We looked at DJI’s Mini 3 Pro earlier in the year. It was a lighter, more accessible way to capture great video footage with a drone that doesn’t require much control or clearance to fly. Let’s say that you have been bitten by this bug and want to take the next step in your journey towards professional production. DJI just launched the Mavic 3 Classic, which is exactly what you are looking for.
DJI’s main “prosumer drone” line has been the Mavic. The Mavic is heavier, heavier, ruggeder, and more intimidating than the Mini, so the price difference between the Mini and Mavic is quite significant. The standard Mavic 3 Classic is 20% more expensive than its predecessor, so the Mavic 3 Classic is a natural successor.
The difference is immediately noticeable: the Mavic 3 Classic is 895g heavier, its battery is more robust, the hinges are more resistant in the hinges, and the sound of the rotor blades when they launch is more obvious. For hobbyists who don’t need crisp 4K / 60fps shots, it’s not worth spending the extra money on a Mavic. A Mini 3 Pro can be purchased with a Fly More kit, which is still a great accessory. You still have money.
The Mavic 3 Classic doesn’t care about shooting, but it does care about getting better than average. So what kind of camera does it have? Yes, the camera’s dual lenses are the biggest problem. The Classic model has a single 20 megapixel 24millimeter f./2.8CMOS sensor. It uses Hasselblad NCS as a color setting. This lens can record 10-bit HDR at 10K / 50 frames per second, 4K/120 frames per second, or 1080p/200 frames per second in H.264 and H.265 formats. This is a lot of numbers, but the bottom line is that the Mavic 3 Classic is a great choice if you want to shoot more directional action-oriented footage or static shots, like the ones we do in our EV Hour videos. The sensor is larger and more sensitive to light. It also has better color grading and dynamic range. There is no comparison.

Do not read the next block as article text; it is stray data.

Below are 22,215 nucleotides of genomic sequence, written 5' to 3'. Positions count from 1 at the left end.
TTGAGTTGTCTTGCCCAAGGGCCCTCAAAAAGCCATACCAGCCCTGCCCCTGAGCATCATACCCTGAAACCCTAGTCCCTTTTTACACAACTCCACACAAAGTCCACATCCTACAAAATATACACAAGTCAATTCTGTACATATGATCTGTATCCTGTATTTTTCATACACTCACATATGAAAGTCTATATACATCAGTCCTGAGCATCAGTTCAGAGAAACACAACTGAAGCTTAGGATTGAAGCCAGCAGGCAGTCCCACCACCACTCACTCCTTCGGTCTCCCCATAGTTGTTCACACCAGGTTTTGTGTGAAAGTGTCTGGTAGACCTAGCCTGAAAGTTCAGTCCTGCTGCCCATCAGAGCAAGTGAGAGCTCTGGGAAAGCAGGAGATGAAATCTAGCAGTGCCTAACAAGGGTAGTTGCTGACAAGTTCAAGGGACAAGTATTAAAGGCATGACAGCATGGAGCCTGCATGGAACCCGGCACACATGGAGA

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The slightly larger chassis also has some advantages. Each battery gives you 46 minutes flight time. Although I would say that this is a slightly optimistic estimate, I still got 35 minutes from each battery. The same cruise control feature, omni-directional sensors to keep the drone from hitting various objects, and ActiveTrack 5.0 are all present. It’s a classic DJI drone that is certainly a compliment.
Although it’s clever that the Mavic 3 Classic can be used with the existing RC controller, it also has similar issues, especially when it comes to maintaining strong signals at range. This problem was evident on a trip I took to Norway with the Mini 3 Pro. Although it’s great that DJI still supports their legacy stuff, it was a little frustrating.
Overall, the Mavic 3 Classic is a success and further proof that DJI remains the undisputed champion. It will continue to play a vital role in our future and is highly recommended to anyone who wants to make more videos.
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